Reinforcement is considered as an integral part of raising a future-fit leader and it involves providing the child with verbal encouragement or tangible rewards that will encourage the likelihood of certain behaviors in a child. The reinforcement can be positive or negative and both forms are widely used by parents for the overall growth of their child. This blog looks into the types of reinforcements in length and also the ways in which we as parents can encourage certain behaviors in child in terms of increasing their likelihood or reducing their frequency and intensity in everyday life.
Reinforcement is defined as the result or the consequence that we may incur based on the way we engage with a certain stimulus. The concept of reinforcement is classified as a more long-term way of either increasing the behaviour that was shown to the stimulus or decreasing its frequency towards the same stimulus. For example, if our child is engaging in making notes while studying a certain subject and we would like them to continue engaging in such behaviour on a regular basis, for that we can reinforce the behaviour by either appreciating it whenever they engage in it or by providing them their favourite meal or by giving them time with their favourite toy, which would increase the frequency of the said behaviour in our child. As mentioned in the previous example, reinforcements may be of two types, namely, positive reinforcement and negative reinforcement.
Positive reinforcement is the form of reinforcement where we give our children an appetitive or something tangible in the sense of a compliment or their favourite meal which may increase the child’s likelihood of engaging in that said behaviour with something to look forward to. Negative reinforcement, on the other hand, is the sort of reinforcement, where we try to increase the frequency of a certain behaviour, by decreasing something in the child’s environment, such as putting on earmuffs, if someone next to us is snoring away to glory.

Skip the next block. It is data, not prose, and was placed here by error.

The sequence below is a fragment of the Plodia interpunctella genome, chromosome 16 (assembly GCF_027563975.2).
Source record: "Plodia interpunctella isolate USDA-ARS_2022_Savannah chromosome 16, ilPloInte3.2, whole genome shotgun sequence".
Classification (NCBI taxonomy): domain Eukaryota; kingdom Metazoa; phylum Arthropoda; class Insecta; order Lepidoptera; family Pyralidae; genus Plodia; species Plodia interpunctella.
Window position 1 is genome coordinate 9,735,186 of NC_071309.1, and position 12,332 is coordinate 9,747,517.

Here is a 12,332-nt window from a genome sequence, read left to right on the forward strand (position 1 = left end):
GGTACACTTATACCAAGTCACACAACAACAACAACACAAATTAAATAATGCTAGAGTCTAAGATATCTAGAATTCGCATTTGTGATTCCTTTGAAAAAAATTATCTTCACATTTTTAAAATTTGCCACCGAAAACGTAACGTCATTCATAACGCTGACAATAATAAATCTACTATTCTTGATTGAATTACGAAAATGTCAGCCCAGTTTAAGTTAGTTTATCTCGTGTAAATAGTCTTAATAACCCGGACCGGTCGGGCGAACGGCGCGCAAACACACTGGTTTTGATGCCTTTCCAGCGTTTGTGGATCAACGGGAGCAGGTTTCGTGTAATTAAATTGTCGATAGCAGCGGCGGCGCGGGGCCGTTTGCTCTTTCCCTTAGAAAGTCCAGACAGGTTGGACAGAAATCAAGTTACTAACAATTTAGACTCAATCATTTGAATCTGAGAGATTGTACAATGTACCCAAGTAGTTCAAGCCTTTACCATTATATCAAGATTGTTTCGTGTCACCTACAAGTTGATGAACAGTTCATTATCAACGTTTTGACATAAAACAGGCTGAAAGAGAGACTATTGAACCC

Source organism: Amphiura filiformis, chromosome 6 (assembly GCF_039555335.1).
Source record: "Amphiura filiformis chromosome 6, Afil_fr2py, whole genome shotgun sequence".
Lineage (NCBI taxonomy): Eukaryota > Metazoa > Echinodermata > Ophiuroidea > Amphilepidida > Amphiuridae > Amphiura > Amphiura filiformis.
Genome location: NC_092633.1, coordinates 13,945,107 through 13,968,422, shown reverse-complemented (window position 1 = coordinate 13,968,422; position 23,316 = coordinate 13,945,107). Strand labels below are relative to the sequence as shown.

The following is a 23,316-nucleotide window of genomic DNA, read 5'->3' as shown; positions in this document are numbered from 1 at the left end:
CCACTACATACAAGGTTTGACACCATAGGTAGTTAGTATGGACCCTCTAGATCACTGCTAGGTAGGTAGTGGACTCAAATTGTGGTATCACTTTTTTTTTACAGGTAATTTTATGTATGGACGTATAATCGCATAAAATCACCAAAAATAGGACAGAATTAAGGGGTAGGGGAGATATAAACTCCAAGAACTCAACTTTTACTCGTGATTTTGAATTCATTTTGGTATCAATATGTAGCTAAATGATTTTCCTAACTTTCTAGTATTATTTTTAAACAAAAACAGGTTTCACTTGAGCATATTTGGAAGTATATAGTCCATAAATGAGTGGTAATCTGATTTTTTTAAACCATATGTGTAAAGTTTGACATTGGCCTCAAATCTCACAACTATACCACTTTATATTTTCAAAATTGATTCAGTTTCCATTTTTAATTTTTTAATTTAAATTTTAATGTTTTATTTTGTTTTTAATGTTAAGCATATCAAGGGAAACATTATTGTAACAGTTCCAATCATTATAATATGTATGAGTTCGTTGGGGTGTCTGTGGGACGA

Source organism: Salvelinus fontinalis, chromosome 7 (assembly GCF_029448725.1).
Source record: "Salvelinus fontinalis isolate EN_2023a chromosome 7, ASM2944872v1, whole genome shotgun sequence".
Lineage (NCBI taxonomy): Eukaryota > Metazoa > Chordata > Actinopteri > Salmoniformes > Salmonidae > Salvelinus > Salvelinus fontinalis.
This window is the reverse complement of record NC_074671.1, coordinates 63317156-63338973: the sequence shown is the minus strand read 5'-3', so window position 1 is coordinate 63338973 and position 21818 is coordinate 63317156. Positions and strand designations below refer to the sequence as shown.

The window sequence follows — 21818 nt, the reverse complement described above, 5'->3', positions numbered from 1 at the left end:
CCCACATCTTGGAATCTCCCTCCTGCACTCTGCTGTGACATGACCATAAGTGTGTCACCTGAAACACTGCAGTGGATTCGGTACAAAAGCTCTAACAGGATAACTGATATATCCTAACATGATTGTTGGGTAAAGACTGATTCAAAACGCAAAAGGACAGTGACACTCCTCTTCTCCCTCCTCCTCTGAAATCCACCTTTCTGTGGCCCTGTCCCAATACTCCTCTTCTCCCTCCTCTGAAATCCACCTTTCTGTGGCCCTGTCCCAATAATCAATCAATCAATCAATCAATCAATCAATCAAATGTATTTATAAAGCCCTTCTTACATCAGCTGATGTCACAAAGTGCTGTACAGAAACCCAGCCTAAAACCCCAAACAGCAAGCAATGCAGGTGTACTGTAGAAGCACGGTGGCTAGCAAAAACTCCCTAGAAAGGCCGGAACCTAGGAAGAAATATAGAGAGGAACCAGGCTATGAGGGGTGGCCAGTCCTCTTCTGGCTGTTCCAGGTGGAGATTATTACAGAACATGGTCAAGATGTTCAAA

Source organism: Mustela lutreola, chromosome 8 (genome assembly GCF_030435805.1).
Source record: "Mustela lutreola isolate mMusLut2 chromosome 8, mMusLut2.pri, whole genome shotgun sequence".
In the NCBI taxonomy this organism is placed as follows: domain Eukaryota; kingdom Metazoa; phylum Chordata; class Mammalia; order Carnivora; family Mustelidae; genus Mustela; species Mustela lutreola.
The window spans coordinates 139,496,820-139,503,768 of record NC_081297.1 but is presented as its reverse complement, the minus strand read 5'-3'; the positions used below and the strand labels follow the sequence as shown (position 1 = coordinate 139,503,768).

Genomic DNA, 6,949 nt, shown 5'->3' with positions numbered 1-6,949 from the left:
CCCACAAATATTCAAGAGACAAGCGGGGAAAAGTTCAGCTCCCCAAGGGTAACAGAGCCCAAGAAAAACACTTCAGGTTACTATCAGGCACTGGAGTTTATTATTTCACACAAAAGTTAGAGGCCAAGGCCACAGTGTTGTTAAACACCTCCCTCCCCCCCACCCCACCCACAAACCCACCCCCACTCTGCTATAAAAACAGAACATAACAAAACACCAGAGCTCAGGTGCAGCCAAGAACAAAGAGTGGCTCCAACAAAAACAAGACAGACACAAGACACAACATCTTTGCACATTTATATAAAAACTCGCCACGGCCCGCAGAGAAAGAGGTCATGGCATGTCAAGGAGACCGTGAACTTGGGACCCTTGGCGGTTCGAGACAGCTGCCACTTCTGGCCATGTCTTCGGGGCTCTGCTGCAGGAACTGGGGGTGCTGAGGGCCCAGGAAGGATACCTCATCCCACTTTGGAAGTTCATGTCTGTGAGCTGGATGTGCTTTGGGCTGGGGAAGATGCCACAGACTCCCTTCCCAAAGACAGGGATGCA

Reinforcements are considered as a beneficial way of increasing the likelihood of our children engaging in the behaviours which we may think as positive behaviours and make themfuture-fit leaders. These reinforcements may act also as anchors, which will keep the child going and showing those behaviours in everyday life. For example, if the child engages in taking initiatives of doing chores around the household, we may reinforce that with compliments and appreciation for the child, or with other tangible goods, thereby increasing the frequency of said behaviour.
1. Give their efforts due attention, especially in the current day and age where everything is so fast paced, we may often forget to pay attention to our child’s effort towards certain tasks, but this is where we can improve effectively and reinforce the child’s efforts, so that they out in the same hard work in other avenues too.
2. Praise the child, not only for the result but for all the work that he has done to reach the end goal. This can be done using positive affirmations with your children and will not only encourage the child to keep going and make them resilient enough to not give up but will also reinforce within them the behaviour that they were engaging in, ranging from building a block tower to working through a hard maths problem.
3. While rewarding the child’s behaviour we must make sure that the child sees the reinforcement as a reward. This is also very important in reinforcement because the reward is the only way we will be increasing the behaviour, hence, the reward must appear appealing to the child.
4. As a parent who wants to reinforce the behaviour, we must try to vary the frequency of our rewards towards the behaviour we want to reinforce. For instance, if we want to reward a behaviour, let us increase the time of giving reward based on the number of times they showcase a behaviour. This will keep the child on their toes as they would be looking forward to a reinforcement, but they will not know when they get it, hence, engaging in the behaviours more often.